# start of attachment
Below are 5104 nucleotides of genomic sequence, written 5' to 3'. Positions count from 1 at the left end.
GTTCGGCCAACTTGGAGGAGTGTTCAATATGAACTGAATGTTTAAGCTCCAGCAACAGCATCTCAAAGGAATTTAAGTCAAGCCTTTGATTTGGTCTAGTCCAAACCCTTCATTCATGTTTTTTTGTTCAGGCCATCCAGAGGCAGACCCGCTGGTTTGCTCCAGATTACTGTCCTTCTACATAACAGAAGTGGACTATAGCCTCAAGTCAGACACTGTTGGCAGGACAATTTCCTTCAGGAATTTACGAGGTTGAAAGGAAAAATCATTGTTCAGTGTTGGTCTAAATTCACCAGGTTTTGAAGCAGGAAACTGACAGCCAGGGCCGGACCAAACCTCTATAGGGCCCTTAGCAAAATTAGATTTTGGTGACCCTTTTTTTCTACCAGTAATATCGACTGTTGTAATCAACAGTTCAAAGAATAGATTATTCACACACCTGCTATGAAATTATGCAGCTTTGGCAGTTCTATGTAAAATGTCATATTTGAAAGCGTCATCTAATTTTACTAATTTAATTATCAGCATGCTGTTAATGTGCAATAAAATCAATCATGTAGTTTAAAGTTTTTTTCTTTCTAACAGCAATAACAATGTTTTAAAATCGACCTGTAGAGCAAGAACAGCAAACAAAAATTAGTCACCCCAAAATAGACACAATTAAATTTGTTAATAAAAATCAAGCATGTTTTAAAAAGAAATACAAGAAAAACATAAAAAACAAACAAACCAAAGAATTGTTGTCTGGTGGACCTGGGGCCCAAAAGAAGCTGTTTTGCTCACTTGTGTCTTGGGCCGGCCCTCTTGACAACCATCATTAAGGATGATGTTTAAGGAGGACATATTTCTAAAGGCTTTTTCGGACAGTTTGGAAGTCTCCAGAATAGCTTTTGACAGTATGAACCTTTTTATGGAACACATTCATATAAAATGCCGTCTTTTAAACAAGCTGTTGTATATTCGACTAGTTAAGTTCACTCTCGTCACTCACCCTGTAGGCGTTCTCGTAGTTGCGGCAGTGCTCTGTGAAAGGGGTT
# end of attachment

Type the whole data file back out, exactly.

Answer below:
Below are 5104 nucleotides of genomic sequence, written 5' to 3'. Positions count from 1 at the left end.
GTTCGGCCAACTTGGAGGAGTGTTCAATATGAACTGAATGTTTAAGCTCCAGCAACAGCATCTCAAAGGAATTTAAGTCAAGCCTTTGATTTGGTCTAGTCCAAACCCTTCATTCATGTTTTTTTGTTCAGGCCATCCAGAGGCAGACCCGCTGGTTTGCTCCAGATTACTGTCCTTCTACATAACAGAAGTGGACTATAGCCTCAAGTCAGACACTGTTGGCAGGACAATTTCCTTCAGGAATTTACGAGGTTGAAAGGAAAAATCATTGTTCAGTGTTGGTCTAAATTCACCAGGTTTTGAAGCAGGAAACTGACAGCCAGGGCCGGACCAAACCTCTATAGGGCCCTTAGCAAAATTAGATTTTGGTGACCCTTTTTTTCTACCAGTAATATCGACTGTTGTAATCAACAGTTCAAAGAATAGATTATTCACACACCTGCTATGAAATTATGCAGCTTTGGCAGTTCTATGTAAAATGTCATATTTGAAAGCGTCATCTAATTTTACTAATTTAATTATCAGCATGCTGTTAATGTGCAATAAAATCAATCATGTAGTTTAAAGTTTTTTTCTTTCTAACAGCAATAACAATGTTTTAAAATCGACCTGTAGAGCAAGAACAGCAAACAAAAATTAGTCACCCCAAAATAGACACAATTAAATTTGTTAATAAAAATCAAGCATGTTTTAAAAAGAAATACAAGAAAAACATAAAAAACAAACAAACCAAAGAATTGTTGTCTGGTGGACCTGGGGCCCAAAAGAAGCTGTTTTGCTCACTTGTGTCTTGGGCCGGCCCTCTTGACAACCATCATTAAGGATGATGTTTAAGGAGGACATATTTCTAAAGGCTTTTTCGGACAGTTTGGAAGTCTCCAGAATAGCTTTTGACAGTATGAACCTTTTTATGGAACACATTCATATAAAATGCCGTCTTTTAAACAAGCTGTTGTATATTCGACTAGTTAAGTTCACTCTCGTCACTCACCCTGTAGGCGTTCTCGTAGTTGCGGCAGTGCTCTGTGAAAGGGGTT